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DOJ Wants Prosecutors Polygraphed in Detroit Case

Can the Detroit terror case get any more embarassing for the Government? Now that the terrorism convictions have been tossed by the Judge, at the Department's request, the New York Times reports that DOJ investigators seek to polygraph the senior prosecutors on the case to determine whether they leaked the name of an informant.

In a pointed letter sent to the Justice Department last month and obtained this week by The New York Times, Senator Orrin G. Hatch of Utah, chairman of the Senate Judiciary Committee and regarded as the department's strongest advocate in Congress, questioned whether officials at the agency "are fully cooperating" in an investigation into the leak, "including submitting to polygraphs."

Congressional officials said they were concerned that the department, which after an investigation has placed blame for the collapse of the Detroit case largely on a single prosecutor, Richard G. Convertino, appeared to have resisted the idea of requiring polygraph examinations for a small group of officials who had access to the name of the informant.

The informant's name was published by The Detroit Free Press in January, in an article that gave a detailed account of accusations of ethical misconduct on the part of Mr. Convertino, the lead prosecutor in the case. Among the accusations, which he has denied, was that he had improperly persuaded a judge to reduce the sentence of the drug dealer who served as the informant and who helped in translating Arab-language tapes seized in the defendants' apartment.

The informant, an Arab man in his 30's, said then in an interview with The Times that the disclosure of his cooperation with the Justice Department had caused him to fear for his life, forcing him to sleep in his truck for two nights. He later fled the country and returned to the Middle East as a result of the episode.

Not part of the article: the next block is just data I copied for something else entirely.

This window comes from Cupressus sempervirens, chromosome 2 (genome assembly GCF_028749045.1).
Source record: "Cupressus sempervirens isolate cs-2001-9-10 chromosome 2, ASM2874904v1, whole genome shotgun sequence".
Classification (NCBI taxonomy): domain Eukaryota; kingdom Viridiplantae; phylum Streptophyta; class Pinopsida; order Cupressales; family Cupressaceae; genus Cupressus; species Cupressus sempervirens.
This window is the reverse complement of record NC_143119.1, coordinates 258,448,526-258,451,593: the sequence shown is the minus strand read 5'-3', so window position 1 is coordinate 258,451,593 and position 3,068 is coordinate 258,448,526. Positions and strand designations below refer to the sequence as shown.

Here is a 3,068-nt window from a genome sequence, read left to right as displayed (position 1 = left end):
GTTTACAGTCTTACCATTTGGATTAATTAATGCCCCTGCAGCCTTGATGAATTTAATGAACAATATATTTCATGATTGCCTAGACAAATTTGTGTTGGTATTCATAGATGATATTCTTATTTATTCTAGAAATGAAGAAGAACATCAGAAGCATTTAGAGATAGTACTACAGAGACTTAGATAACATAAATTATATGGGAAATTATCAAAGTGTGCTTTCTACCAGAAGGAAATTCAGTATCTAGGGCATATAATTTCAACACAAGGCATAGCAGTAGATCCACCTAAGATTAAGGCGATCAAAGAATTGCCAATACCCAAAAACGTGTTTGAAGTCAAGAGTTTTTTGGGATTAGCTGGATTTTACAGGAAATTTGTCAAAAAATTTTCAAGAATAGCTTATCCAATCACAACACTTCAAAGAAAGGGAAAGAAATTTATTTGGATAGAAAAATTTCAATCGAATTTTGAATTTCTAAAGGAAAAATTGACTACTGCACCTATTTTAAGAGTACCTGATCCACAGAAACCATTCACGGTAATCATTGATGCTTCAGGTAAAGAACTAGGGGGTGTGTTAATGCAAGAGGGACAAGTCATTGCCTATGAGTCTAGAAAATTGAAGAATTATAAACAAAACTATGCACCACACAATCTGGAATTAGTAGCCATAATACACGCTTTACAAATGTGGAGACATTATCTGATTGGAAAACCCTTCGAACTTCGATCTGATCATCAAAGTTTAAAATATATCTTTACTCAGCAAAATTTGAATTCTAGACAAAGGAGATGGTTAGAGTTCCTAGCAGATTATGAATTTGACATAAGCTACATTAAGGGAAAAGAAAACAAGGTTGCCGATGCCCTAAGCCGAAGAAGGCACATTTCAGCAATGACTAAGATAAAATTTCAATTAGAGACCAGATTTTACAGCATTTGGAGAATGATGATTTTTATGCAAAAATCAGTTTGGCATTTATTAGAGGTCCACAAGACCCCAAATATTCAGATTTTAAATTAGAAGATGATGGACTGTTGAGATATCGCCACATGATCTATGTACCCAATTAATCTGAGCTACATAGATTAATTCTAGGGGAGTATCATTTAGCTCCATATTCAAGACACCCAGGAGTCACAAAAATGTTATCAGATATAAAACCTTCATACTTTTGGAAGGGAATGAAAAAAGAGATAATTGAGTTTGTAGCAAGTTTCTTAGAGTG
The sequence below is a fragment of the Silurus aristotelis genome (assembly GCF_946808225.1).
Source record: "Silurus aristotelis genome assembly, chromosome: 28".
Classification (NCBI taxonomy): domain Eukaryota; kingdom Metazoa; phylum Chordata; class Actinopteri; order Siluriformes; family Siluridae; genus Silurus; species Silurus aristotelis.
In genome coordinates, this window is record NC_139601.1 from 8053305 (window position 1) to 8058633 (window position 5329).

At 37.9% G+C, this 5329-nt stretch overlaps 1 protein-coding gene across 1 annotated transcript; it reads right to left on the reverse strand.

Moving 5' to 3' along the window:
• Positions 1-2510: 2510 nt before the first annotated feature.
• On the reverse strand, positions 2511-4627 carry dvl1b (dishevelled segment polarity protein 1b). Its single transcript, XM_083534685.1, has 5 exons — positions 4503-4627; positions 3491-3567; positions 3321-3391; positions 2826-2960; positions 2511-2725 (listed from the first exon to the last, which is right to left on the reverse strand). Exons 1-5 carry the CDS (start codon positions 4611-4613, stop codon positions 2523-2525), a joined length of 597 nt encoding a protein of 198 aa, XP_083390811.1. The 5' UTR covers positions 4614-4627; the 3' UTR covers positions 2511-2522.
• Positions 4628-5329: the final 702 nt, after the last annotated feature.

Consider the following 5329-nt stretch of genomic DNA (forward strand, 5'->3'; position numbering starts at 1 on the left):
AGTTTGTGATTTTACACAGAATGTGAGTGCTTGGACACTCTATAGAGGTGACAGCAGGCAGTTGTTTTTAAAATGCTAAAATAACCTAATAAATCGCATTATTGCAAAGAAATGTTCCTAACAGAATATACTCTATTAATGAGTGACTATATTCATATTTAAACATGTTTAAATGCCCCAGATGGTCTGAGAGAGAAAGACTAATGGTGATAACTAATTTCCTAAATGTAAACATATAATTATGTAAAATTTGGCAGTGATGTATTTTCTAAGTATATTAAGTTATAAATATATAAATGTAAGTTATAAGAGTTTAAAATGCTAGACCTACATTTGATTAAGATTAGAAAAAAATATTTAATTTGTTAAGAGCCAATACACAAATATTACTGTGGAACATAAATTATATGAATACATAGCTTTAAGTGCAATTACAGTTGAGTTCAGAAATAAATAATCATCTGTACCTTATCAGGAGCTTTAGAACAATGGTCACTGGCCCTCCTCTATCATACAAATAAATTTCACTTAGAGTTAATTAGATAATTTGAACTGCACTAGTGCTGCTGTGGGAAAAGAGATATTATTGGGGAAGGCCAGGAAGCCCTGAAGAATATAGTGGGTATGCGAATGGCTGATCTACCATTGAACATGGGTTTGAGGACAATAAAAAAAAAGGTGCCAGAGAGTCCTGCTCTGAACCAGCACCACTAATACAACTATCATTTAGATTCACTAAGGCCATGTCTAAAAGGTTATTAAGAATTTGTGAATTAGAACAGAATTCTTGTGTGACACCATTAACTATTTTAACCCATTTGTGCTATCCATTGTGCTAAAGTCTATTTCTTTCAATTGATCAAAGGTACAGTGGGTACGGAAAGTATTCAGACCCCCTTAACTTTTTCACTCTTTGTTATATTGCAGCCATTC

The investigation is so unusual because it pits prosecutor against prosecutor. Convertino has sued Ashcroft claiming to be a whistleblower, blaming the other prosecutors for trashing him.

In a court filing this week, Mr. Convertino was accused by the Justice Department of withholding from the defense numerous pieces of evidence that could have influenced the outcome of the terrorism case. The court threw out the convictions the next day. Mr. Convertino, who was removed from the case late last year, has vigorously denied that he knowingly withheld any evidence and maintains that the Justice Department is retaliating against him because he cooperated with a Congressional investigation in an unrelated case. He says that he himself was victimized by the leak, which publicized information from his personnel file as well as the name of the informant.

And his lawyer, William Sullivan, said in an interview on Friday that some of the same prosecutors in Detroit whom he suspects of trying to discredit Mr. Convertino by leaking the name of the informant had taken part in the investigation into how the terrorism prosecution was conducted. He said those officials should have been recused from that inquiry.

All of TalkLeft's coverage of the case from September, 2002 to the present can be accessed here.

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